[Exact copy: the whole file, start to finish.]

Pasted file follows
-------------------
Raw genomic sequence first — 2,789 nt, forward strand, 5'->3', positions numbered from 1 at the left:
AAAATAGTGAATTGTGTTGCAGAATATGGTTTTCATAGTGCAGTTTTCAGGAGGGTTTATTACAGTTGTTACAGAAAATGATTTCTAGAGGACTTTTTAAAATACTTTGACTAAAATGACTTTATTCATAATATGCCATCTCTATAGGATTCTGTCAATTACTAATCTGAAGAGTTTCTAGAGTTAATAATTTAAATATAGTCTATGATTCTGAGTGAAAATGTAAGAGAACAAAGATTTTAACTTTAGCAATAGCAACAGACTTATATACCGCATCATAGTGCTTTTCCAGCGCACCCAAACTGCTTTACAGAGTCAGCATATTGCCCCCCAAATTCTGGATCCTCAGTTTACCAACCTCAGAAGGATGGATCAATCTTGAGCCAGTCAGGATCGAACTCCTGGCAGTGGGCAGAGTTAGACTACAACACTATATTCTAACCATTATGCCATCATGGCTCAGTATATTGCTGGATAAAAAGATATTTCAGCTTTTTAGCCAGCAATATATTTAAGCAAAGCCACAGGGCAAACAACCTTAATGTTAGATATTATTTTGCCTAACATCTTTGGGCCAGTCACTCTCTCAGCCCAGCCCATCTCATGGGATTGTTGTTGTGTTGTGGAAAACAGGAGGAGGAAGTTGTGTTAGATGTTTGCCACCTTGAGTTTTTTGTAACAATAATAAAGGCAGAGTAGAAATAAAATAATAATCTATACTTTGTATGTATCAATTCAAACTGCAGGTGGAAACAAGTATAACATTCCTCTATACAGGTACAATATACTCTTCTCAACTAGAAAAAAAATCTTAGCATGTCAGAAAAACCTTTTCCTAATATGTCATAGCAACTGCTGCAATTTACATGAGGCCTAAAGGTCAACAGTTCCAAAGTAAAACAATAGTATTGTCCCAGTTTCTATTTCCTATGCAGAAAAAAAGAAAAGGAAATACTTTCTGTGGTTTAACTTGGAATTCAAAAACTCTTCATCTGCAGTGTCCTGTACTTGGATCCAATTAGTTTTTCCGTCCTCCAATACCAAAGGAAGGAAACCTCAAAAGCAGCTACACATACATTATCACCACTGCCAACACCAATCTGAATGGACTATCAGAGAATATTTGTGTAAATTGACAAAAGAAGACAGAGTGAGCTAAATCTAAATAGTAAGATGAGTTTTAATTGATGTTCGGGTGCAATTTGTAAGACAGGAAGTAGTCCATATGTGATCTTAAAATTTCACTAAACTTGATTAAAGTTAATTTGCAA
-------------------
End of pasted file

Raw genomic sequence first — 2,789 nt, forward strand, 5'->3', positions numbered from 1 at the left:
AAAATAGTGAATTGTGTTGCAGAATATGGTTTTCATAGTGCAGTTTTCAGGAGGGTTTATTACAGTTGTTACAGAAAATGATTTCTAGAGGACTTTTTAAAATACTTTGACTAAAATGACTTTATTCATAATATGCCATCTCTATAGGATTCTGTCAATTACTAATCTGAAGAGTTTCTAGAGTTAATAATTTAAATATAGTCTATGATTCTGAGTGAAAATGTAAGAGAACAAAGATTTTAACTTTAGCAATAGCAACAGACTTATATACCGCATCATAGTGCTTTTCCAGCGCACCCAAACTGCTTTACAGAGTCAGCATATTGCCCCCCAAATTCTGGATCCTCAGTTTACCAACCTCAGAAGGATGGATCAATCTTGAGCCAGTCAGGATCGAACTCCTGGCAGTGGGCAGAGTTAGACTACAACACTATATTCTAACCATTATGCCATCATGGCTCAGTATATTGCTGGATAAAAAGATATTTCAGCTTTTTAGCCAGCAATATATTTAAGCAAAGCCACAGGGCAAACAACCTTAATGTTAGATATTATTTTGCCTAACATCTTTGGGCCAGTCACTCTCTCAGCCCAGCCCATCTCATGGGATTGTTGTTGTGTTGTGGAAAACAGGAGGAGGAAGTTGTGTTAGATGTTTGCCACCTTGAGTTTTTTGTAACAATAATAAAGGCAGAGTAGAAATAAAATAATAATCTATACTTTGTATGTATCAATTCAAACTGCAGGTGGAAACAAGTATAACATTCCTCTATACAGGTACAATATACTCTTCTCAACTAGAAAAAAAATCTTAGCATGTCAGAAAAACCTTTTCCTAATATGTCATAGCAACTGCTGCAATTTACATGAGGCCTAAAGGTCAACAGTTCCAAAGTAAAACAATAGTATTGTCCCAGTTTCTATTTCCTATGCAGAAAAAAAGAAAAGGAAATACTTTCTGTGGTTTAACTTGGAATTCAAAAACTCTTCATCTGCAGTGTCCTGTACTTGGATCCAATTAGTTTTTCCGTCCTCCAATACCAAAGGAAGGAAACCTCAAAAGCAGCTACACATACATTATCACCACTGCCAACACCAATCTGAATGGACTATCAGAGAATATTTGTGTAAATTGACAAAAGAAGACAGAGTGAGCTAAATCTAAATAGTAAGATGAGTTTTAATTGATGTTCGGGTGCAATTTGTAAGACAGGAAGTAGTCCATATGTGATCTTAAAATTTCACTAAACTTGATTAAAGTTAATTTGCAA